Hoping someone who knows something will respond to this and give me some assistance.  I was absent for most of  a month and while I was unable to write, “someone” made a lot of changes to my blog. Now I can’t find any of my familiar places on which to post new material. I had 624 blog posts on sandyscookbookchatter.  PLEASE RESTORE MY blog to what it was before someone changed it.  I have never figured out an easy way to contact anyone at wordpress. and prior to THIS blog I had another that was all articles and material about collecting cookbooks.   I paid for an entire year on my blog and it hasn’t been a year yet.  help!!!  Sandra Lee Smith/sandyscookbookchatter.wordpress.com


It’s not as though I’ve never botched up something in the kitchen. Heaven knows, I am the person who set the kitchen oven on fire when we lived in Florida (I was not very familiar with electric stoves)  and I had a strange misguided notion that I would be able to dry out the graham-cracker houses I had constructed with melted sugar. Yikes!  Well, it wasn’t a very big fire and my then-husband had the wherewithal to pour baking soda on the flames. At least I think that is what he did – by then I was out in the back yard prepared to jump into the pool to escape the flames.

When did I start cooking and baking?  Around the age of 10, I think, when I broke my mother’s yellow mixing bowl while making muffins and wanted to hold the bowl just the way I’d seen my mother and grandmother do. Well, needless to say I dropped the bowl and broke it, and ran upstairs crying.  I don’t remember what happened after that. Presumably, I started another batch of muffins, but maybe not. I only remember the incident, not the aftermath. What I also do remember is that it took me about a year to save up enough money to replace the yellow bowl. You couldn’t buy just the yellow bowl – you had to buy the entire Pyrex set, which was about $2.98 plus tax in the 1950s. It might as well have been a million dollars as far as I was concerned, at the age of ten. The set of bowls was on display at Pete’s Camp Washington 5 & 10 and eventually I did buy it. I think my younger sister now has some of the bowls from that replacement set. I can’t even look at a yellow Pyrex bowl without thinking about this incident. Acquiring money in my younger years was always a challenge.

If Grandma gave me a nickel to take the bus  home because it was dark—and I walked home instead—I had a nickel. (A long way from $2.98 plus tax). You could run errands for the neighbors who might or might not give you a nickel for your efforts. Or they might reward you with a cookie. Pop bottles were searched for diligently, because they were each worth 2 cents, redeemable at any grocery store. All the kids searched for pop bottles though, so finding one was always a challenge.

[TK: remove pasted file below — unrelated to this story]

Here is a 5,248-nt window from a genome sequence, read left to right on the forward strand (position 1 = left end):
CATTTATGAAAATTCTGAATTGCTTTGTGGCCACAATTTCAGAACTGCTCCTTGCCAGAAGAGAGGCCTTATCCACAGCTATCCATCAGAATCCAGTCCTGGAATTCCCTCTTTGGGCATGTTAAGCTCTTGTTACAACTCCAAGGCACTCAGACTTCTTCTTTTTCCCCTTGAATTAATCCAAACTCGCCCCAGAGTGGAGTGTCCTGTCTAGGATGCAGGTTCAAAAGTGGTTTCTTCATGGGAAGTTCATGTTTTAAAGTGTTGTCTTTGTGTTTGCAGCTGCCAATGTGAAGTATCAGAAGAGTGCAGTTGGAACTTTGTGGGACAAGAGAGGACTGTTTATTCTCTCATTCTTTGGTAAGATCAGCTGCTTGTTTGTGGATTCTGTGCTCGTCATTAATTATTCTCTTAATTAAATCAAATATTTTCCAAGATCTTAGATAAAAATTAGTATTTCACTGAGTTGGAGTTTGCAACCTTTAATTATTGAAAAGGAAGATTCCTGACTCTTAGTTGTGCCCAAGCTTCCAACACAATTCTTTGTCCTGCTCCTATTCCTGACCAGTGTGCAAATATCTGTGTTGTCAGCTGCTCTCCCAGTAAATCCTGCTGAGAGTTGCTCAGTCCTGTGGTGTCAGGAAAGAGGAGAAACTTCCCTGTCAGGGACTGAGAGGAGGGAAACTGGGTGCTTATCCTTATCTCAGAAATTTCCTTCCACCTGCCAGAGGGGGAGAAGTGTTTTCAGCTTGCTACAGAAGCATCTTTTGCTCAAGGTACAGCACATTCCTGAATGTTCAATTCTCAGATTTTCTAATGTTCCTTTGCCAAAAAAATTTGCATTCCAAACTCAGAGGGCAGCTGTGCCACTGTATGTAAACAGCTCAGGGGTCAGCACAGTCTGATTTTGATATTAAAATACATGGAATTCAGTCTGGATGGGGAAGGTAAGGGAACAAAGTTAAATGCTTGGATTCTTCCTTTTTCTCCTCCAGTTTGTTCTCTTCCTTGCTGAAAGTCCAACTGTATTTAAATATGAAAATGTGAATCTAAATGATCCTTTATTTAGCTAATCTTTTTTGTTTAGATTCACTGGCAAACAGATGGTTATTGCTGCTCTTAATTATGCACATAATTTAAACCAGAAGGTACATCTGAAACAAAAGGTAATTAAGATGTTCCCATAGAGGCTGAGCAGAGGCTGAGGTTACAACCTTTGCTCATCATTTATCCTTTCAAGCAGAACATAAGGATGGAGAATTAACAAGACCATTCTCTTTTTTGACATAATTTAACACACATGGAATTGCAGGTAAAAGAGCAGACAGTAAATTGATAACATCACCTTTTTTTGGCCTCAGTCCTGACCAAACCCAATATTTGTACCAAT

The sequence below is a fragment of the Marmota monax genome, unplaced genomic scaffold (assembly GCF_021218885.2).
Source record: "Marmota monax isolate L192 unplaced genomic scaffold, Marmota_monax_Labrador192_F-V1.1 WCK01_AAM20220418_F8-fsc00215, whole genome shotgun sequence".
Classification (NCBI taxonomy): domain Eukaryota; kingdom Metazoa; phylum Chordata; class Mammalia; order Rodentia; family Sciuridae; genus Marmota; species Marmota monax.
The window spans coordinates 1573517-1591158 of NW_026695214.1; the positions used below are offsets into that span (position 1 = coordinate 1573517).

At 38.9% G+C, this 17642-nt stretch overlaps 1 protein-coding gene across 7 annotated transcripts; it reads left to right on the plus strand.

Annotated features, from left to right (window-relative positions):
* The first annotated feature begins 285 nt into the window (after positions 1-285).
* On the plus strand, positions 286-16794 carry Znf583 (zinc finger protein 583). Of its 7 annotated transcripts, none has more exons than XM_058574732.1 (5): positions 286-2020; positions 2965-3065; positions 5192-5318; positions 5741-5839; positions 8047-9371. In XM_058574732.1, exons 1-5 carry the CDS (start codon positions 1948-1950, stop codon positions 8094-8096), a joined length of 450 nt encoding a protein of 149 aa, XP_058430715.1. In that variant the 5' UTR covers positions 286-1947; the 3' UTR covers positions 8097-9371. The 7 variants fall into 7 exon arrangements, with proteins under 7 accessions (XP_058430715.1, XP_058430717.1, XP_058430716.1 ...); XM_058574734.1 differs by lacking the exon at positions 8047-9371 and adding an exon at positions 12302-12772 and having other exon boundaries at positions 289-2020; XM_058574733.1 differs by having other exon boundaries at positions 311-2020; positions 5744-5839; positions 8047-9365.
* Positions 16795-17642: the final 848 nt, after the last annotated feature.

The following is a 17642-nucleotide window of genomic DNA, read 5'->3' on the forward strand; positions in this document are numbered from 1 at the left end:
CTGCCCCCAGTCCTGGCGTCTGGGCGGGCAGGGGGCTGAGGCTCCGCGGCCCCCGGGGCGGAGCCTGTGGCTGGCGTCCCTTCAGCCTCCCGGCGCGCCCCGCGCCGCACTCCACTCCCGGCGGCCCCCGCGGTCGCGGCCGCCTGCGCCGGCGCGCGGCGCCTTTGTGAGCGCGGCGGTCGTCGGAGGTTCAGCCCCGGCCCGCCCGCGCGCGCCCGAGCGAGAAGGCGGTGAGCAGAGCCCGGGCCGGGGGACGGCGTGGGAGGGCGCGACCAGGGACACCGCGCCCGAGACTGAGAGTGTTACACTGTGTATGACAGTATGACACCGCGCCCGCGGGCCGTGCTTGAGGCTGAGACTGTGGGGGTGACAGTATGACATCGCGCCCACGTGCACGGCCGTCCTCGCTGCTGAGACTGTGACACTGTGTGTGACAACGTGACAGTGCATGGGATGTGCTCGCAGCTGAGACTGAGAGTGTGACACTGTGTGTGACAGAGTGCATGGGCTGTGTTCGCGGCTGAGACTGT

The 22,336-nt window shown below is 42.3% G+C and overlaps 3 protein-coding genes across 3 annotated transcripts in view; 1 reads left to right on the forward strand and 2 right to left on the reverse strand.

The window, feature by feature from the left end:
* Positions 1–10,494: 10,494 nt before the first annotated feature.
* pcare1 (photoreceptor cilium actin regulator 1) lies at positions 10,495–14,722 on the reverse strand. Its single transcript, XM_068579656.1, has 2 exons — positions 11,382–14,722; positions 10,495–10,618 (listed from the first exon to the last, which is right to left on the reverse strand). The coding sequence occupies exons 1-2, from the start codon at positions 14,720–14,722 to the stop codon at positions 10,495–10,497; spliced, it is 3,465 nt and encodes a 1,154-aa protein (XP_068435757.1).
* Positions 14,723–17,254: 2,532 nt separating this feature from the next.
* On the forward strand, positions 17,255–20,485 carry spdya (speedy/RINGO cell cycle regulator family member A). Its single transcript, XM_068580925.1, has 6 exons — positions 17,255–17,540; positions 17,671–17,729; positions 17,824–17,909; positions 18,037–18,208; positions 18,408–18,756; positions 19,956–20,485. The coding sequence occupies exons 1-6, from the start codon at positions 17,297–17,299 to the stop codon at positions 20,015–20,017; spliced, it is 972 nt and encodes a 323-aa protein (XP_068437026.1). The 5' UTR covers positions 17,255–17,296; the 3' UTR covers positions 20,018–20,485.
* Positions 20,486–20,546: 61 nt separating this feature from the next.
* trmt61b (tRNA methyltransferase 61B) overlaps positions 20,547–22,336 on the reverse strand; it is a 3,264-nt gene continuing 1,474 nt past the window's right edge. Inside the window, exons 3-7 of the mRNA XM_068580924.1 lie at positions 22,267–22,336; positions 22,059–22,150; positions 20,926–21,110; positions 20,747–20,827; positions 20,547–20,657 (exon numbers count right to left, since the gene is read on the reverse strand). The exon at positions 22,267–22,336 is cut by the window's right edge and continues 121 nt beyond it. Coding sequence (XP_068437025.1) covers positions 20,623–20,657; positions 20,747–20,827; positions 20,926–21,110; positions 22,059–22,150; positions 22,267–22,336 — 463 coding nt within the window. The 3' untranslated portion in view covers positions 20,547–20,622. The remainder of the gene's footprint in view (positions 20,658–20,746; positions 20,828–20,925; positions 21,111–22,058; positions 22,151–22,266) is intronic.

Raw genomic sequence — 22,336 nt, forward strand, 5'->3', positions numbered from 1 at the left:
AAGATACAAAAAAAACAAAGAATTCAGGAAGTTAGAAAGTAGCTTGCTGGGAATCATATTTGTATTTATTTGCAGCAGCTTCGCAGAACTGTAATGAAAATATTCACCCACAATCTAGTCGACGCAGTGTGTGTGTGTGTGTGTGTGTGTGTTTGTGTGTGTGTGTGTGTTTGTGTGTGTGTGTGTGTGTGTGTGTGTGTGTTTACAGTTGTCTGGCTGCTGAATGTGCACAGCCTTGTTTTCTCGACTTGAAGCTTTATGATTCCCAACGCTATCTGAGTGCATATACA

I sold greeting cards for my mother, for a nickel or dime each—I am guessing that she paid me for my efforts although I don’t remember receiving the money. She would give me bus fare to go to Cardinal Craftsman to pick up her card order and bring it back. It was somewhere on 8th and State in Cincinnati, and required my changing buses under the Western Hills Viaduct. I was probably no more than eight years old when my mother began sending me on these errands. But I digress!

My intention was to write about culinary mishaps!  I should mention that around this age, between eight and ten, I began experimenting in my mother’s kitchen. Some of   the recipes didn’t always turn out just right. I remember a battle between myself and my childhood girlfriend Carol Sue, when she wanted to make frosting one way and I was adamant about making it another way. Hers turned out green and runny and we fed it to my two younger brothers, who sat outside the back door just waiting in expectation for such opportunities!

I also remember ruining all of my mother’s kitchen dish towels, when I decided to make grape jelly. Uncle Cal brought us the concord grapes from their back yard, and I decreed that I knew how to make jelly from those grapes (I think this was an assignment in cooking class).  Did I make grape jelly? More importantly, did we EAT it? I guess I’ll never know. I’m inclined to think we ate it – food was never wasted in my mother’s kitchen. We often ate a lot of borderline bad food—but no one ever died from it.

The episode with a can of salmon is remembered by three of my brothers; I was about 12 at the time. My parents were going somewhere for dinner and I was to make supper for myself and three brothers (Scott wasn’t born until I was 17). I knew how to make salmon patties, macaroni and cheese, spinach (from a can) and cottage cheese.

When mom and dad came downstairs dressed in their going-out-somewhere finery, one of my brothers implored, “Do we really have to EAT this?” as I was busy cooking the salmon patties.

“Yes!” said my father (he knew he wasn’t eating any of it). “Every bite!!” 

And so my parents left and I prepared my first dinner (we called it supper) and put it on the table. My brothers ate the meal and then, standing up (they had planned this part beforehand) they clutched their stomachs and fell to the floor. I think I may have kicked one of them and I surely burst into tears.  They all remember this story and love to tell it. (Salmon patties was, back then, one of my comfort foods and it remains so even to this day—despite the incident related above).